Tuesday, November 5, 2019

Medical Device Software VxWorks is Open to Hackers


One of the security problems we have in healthcare is the danger of proprietary or legacy software running devices that have a direct impact on patient care.  One of those systems that has come into the spotlight in 2019 is VxWorks which is developed by Wind River.  The software is something that runs in the background of many of the devices in our lives, however unlike major operating systems like iOS, Windows, or Android, many of us have never heard of it.  However, just because it manages things we don’t really pay much attention to doesn’t mean it is any less serious if it is engaged by hackers.

In this case VxWorks is currently running on 200 million (you read that right) devices and many of them are in the healthcare sector.  The company has stated it "can be found in surgical robots, infusion pumps, dialysis machines, pace maker programmers, assisted ventilators, etc. When critical Class III devices are being developed, and lives are at stake, medical device manufacturers have turned to Wind River. "

However, recently VxWorks has been in the news because of network vulnerabilities that could allow nefarious hacker types to break into it.  Because the code is used in so many specific devices, fixing it isn’t a simple matter.  Basically each device that uses it must be patched and it isn’t just a matter of a company setting up a patch which is then automatically downloaded and installed by every user.  In cases such as this, each unique end user would have to tell their devices to download and install the patch.  You can imagine the struggles of a company that manufactures surgical robots suddenly needing to update their operating system.  It could very well cause operational problems and/or affect patient care; and that is just one example.  Add to that the potential for FDA involvement and it is easy to see how big a problem something like this could turn out to be.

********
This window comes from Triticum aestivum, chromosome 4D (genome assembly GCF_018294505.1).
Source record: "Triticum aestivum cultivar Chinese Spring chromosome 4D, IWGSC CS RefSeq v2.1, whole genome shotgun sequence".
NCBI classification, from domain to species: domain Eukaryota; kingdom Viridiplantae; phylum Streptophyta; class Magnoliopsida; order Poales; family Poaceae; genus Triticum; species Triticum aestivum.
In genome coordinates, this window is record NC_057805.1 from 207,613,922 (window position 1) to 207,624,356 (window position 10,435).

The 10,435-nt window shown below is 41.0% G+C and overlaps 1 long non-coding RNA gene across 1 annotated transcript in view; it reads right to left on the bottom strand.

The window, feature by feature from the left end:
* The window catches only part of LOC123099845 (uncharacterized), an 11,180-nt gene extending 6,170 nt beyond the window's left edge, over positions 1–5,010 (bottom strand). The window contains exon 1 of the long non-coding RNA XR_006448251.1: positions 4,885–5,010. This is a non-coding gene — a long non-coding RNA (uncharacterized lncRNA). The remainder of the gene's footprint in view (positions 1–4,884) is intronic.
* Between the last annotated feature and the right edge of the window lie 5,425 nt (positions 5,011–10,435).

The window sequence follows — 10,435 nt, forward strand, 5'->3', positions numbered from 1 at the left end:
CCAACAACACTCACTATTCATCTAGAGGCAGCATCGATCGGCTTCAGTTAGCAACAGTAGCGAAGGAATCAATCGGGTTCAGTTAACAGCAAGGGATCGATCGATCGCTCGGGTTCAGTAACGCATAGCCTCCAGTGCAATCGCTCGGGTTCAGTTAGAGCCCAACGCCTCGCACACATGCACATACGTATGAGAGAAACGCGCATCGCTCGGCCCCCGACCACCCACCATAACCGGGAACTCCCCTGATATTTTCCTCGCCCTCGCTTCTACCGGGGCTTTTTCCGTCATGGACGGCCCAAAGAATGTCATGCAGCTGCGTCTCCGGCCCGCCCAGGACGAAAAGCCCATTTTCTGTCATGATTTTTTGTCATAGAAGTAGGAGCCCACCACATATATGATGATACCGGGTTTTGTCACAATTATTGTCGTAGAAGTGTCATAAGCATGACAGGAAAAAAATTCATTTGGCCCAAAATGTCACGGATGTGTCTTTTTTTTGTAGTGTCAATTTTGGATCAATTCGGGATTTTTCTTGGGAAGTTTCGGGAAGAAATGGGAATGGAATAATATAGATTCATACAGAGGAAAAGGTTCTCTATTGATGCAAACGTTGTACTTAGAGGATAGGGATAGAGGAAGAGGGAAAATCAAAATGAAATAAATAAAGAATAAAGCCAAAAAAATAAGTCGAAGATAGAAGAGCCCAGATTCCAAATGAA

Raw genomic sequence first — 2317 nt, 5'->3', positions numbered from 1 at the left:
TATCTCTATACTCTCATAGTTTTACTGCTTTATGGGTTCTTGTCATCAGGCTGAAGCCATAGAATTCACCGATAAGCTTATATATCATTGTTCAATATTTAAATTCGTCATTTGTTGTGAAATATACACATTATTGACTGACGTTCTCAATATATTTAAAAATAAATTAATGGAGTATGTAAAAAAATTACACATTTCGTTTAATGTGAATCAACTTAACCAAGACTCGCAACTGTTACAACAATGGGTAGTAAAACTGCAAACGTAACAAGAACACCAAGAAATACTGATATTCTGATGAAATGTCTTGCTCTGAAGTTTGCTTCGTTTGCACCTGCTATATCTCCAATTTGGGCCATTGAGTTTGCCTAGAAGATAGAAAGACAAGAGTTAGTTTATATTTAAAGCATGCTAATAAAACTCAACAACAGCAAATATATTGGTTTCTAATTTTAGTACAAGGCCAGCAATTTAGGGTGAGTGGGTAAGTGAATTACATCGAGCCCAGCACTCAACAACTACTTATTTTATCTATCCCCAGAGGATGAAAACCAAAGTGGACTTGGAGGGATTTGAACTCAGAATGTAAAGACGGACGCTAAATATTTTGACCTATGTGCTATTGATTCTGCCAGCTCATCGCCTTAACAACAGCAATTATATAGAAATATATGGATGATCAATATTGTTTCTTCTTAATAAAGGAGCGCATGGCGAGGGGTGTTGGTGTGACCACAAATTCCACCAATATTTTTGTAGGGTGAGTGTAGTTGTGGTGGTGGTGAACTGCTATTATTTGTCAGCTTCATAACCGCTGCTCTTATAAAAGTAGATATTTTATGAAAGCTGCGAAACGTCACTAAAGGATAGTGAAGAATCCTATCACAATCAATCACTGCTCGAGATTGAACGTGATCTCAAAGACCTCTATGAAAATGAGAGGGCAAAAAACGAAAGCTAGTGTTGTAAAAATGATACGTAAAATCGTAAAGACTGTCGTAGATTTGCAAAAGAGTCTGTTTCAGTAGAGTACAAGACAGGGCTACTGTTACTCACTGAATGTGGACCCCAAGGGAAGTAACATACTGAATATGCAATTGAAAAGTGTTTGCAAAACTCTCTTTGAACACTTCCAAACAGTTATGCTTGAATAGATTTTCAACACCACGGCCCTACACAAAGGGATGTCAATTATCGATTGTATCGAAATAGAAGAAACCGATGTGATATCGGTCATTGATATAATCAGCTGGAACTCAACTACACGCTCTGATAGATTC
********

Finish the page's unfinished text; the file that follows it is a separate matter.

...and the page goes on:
That sad part of this is that we have already seen that criminals don’t really care if patients and their lives are affected.  The Ransomware blitzkrieg we’ve seen in 2019 has shown in no uncertain terms that in the quest for money lives are not important to cyber criminals.

This isn’t meant to be an indictment of VxWorks, but it’s an example of how sideways things could potentially go with our dependency on life centric hardware.  I’m not currently aware of any dental devices affected, but that doesn’t mean there aren’t any.

If you would like to read more about the concerns the U.S. Government has on this situation, take a look at this page from the U.S. Department of Homeland Security.  

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